Dr. Jones response is cut short by a snide answer from Dr. Elijah Hodges (enter Morgan Freeman), a fellow professor of Archaeology who explains that “if what Dr. Jones does can be called archaeology, then the field has been in trouble for a long, long time.”

As Jones grits his teeth in classic Harrison Ford fashion, he reaches for his desk drawer, revealing a glimpse of his infamous whip. He decides against a fight. All the while Hodges elaborates on the future of archaeology lying in technology, and “archaeologists” like Dr. Jones will just have to hang up their proverbial hat–or fedora?–and take their proper place in history books.

In this moment, we see Indy’s new arena: soviets and Nazis aside, Hodges and the politics of the department are Indy’s new enemy.

The student exits and the showdown between Hodges and Jones is cut short by Hodges explaining he just dropped by because some of Dr. Jones’ mail wound up in the wrong box. Hodges produces the package sent hastily by Mutt. Though no return address, it has clearly been opened.

Jones glares at Hodges.

Hodges says, “Oops.”

The argument reignites, but is quickly doused by Hodges telling Jones to just have a look at what’s inside. Jones examines the tiny bronze skull, turning it over in his hands. He rubs his thumb in a small notch at its base.

Hodges goes on: “The craftsmanship–the bronze–doesn’t fit the origin.”

Jones: “What’s the origin?”

Hodges: “Oceanic Aboriginal.”

Hodges’ career emphasis. How convenient. Annoyed, Jones digs out the notes Mutt included in the package, and for the first time he realizes it’s from his son. He reads over the basic notes and diagrams, then notices something strange written at the bottom of the page in a different ink and in a shakier handwriting.

Please hurry.

This is unusual. Jones’ relationship with his son has been strained to say the least–what could possibly warrant a message like that? Jones dismisses Hodges, and makes some phone calls, finally learning that his son is studying archaeology in Australia. He tries to make the arrangements for the trip, but finds that between his duties and his dry funds, he cannot make it happen.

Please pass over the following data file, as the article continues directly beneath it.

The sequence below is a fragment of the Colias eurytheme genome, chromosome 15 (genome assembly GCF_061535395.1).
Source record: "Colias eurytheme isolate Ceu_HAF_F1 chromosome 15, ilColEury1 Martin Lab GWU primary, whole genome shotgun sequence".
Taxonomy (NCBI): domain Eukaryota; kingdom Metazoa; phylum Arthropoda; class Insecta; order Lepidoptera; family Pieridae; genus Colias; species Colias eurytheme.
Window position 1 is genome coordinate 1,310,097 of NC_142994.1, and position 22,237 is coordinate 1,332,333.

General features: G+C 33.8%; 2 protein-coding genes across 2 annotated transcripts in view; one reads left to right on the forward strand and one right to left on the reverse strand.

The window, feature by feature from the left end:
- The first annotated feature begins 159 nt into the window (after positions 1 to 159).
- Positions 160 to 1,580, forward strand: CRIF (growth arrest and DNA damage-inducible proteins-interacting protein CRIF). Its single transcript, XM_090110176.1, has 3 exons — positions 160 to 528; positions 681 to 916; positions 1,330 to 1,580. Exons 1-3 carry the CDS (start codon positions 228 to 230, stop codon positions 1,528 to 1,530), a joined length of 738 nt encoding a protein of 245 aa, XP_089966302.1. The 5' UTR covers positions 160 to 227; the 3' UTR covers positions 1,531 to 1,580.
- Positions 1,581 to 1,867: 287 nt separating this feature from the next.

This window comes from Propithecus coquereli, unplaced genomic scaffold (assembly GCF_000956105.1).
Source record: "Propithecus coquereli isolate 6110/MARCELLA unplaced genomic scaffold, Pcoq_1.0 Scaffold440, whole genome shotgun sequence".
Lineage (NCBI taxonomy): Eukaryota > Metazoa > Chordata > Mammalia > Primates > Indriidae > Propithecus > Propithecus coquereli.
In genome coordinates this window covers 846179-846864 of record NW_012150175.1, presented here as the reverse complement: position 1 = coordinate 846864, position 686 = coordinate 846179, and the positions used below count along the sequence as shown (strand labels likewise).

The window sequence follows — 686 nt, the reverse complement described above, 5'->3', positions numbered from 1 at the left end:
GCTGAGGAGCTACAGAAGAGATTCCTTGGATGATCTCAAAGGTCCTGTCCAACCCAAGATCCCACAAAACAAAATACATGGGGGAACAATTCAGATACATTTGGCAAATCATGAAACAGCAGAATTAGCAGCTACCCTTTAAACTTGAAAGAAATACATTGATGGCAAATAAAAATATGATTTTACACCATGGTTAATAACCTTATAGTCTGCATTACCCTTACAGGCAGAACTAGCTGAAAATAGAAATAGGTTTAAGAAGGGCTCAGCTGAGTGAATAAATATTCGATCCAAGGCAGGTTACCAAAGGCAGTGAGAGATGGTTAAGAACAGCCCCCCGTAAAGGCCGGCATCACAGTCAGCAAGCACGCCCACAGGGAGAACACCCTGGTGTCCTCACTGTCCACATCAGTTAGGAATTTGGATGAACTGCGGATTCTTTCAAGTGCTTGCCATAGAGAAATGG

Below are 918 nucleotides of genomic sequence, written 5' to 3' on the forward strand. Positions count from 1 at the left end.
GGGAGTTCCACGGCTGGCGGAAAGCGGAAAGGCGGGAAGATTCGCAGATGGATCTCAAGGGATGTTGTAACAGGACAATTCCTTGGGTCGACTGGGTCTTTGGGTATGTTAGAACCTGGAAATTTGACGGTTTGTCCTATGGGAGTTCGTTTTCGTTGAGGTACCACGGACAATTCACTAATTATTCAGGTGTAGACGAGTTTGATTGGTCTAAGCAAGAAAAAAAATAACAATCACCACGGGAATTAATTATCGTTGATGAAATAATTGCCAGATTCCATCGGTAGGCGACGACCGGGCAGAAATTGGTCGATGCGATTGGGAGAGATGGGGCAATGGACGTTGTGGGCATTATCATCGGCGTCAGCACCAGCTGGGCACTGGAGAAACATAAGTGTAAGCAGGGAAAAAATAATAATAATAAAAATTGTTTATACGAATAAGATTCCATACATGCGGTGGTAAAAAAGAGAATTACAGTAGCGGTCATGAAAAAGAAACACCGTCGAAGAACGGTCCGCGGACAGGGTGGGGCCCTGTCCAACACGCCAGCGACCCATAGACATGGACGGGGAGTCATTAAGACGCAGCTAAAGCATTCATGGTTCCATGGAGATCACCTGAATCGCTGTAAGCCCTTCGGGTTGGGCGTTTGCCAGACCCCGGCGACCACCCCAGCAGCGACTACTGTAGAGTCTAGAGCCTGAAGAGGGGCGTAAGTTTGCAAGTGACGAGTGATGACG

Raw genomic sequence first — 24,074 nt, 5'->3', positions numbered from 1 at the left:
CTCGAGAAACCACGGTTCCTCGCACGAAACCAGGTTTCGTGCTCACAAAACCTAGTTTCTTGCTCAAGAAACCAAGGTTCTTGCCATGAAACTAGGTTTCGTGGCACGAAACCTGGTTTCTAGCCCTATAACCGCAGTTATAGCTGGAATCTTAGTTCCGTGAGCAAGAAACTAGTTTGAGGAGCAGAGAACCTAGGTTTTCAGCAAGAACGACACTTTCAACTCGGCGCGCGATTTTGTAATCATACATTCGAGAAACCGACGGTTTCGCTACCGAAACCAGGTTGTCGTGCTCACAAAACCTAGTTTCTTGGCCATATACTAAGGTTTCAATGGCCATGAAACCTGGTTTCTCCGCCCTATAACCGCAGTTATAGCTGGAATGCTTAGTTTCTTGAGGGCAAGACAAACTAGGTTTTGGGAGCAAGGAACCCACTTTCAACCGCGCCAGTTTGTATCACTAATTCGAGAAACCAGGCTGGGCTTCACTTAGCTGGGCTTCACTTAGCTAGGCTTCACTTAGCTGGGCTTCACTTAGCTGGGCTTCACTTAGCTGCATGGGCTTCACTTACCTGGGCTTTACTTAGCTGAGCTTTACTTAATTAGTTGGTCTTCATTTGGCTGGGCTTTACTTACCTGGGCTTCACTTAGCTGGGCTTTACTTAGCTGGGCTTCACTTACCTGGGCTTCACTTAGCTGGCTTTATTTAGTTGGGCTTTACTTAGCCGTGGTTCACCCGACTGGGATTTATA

Enter Hodges (again). We learn that the rivalry between the two stems from a grant that Jones recently lost to Hodges. A grant that Hodges agrees to split with Jones if he’ll take him with to Australia to uncover the mystery of the tiny skull. Jones feels like it’s a slap in the face, but finds it the only way to discover what is going on with his son.

Dr. Jones agrees to Hodges’ terms and becomes Indy once again.

Queue the music, show the plane with the red trail spanning the ocean, and bam! There’s your intro for a new Indy flick.

Yada, yada, yada. Fill in the blanks.

Indy and Hodges play off each other charmingly, reminiscent of Ford and Connery in Indy III, or the infamous Willis/Jackson team-up in third Die Hard. Their search for clues surrounding the skull takes place in the relatively small city of Port Hedland, gloomy and dreary, and is more detective-like than Indy’s previous adventures. But there is no shortage of danger, gunplay, and car chases–especially as Indy realizes his son has been kidnapped. All the clues point to a city completely owned by a mysterious corporation known as Cold Core. Everything from meatpacking to the cab services seems to be a division of Cold Core Inc, led by a handsome entrepreneur. We’ll call him Devlin.

(And, if you’ve been paying attention, the Cold Core insignia is strangely reminiscent of a certain emblem scrawled on a piece of parchment shown earlier in the film.)

The gist? The little bronze skull is a key, so to speak. It is part of a larger device–located among the ruins of the coast–that mills human bone into powder. It is an ancient machine for human sacrificing, used for centuries by early aborigines, although its true origin is unknown. What’s so special about the temple-sized machine, besides its mysterious origin? Maybe nothing.